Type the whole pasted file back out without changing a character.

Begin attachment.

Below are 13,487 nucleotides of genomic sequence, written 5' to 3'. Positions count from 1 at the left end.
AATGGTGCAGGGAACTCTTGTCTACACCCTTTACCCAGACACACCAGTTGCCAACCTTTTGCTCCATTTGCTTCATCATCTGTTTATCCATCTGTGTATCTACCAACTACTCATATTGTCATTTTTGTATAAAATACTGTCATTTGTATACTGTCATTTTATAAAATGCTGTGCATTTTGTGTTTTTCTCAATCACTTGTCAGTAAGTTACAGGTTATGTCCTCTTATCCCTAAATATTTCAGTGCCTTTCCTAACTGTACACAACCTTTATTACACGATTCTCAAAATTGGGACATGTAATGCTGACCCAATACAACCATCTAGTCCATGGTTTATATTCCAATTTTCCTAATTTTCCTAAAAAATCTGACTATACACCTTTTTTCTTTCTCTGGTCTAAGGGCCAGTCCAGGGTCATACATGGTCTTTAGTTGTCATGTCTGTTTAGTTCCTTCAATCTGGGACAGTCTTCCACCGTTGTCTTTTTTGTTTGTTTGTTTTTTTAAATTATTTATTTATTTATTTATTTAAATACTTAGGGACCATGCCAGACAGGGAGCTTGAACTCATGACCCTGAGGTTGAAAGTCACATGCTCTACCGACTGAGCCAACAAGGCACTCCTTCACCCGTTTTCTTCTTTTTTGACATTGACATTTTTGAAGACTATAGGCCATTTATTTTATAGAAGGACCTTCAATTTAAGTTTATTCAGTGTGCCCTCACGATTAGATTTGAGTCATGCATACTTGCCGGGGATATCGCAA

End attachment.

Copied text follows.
Below are 13,487 nucleotides of genomic sequence, written 5' to 3'. Positions count from 1 at the left end.
AATGGTGCAGGGAACTCTTGTCTACACCCTTTACCCAGACACACCAGTTGCCAACCTTTTGCTCCATTTGCTTCATCATCTGTTTATCCATCTGTGTATCTACCAACTACTCATATTGTCATTTTTGTATAAAATACTGTCATTTGTATACTGTCATTTTATAAAATGCTGTGCATTTTGTGTTTTTCTCAATCACTTGTCAGTAAGTTACAGGTTATGTCCTCTTATCCCTAAATATTTCAGTGCCTTTCCTAACTGTACACAACCTTTATTACACGATTCTCAAAATTGGGACATGTAATGCTGACCCAATACAACCATCTAGTCCATGGTTTATATTCCAATTTTCCTAATTTTCCTAAAAAATCTGACTATACACCTTTTTTCTTTCTCTGGTCTAAGGGCCAGTCCAGGGTCATACATGGTCTTTAGTTGTCATGTCTGTTTAGTTCCTTCAATCTGGGACAGTCTTCCACCGTTGTCTTTTTTGTTTGTTTGTTTTTTTAAATTATTTATTTATTTATTTATTTAAATACTTAGGGACCATGCCAGACAGGGAGCTTGAACTCATGACCCTGAGGTTGAAAGTCACATGCTCTACCGACTGAGCCAACAAGGCACTCCTTCACCCGTTTTCTTCTTTTTTGACATTGACATTTTTGAAGACTATAGGCCATTTATTTTATAGAAGGACCTTCAATTTAAGTTTATTCAGTGTGCCCTCACGATTAGATTTGAGTCATGCATACTTGCCGGGGATATCGCAA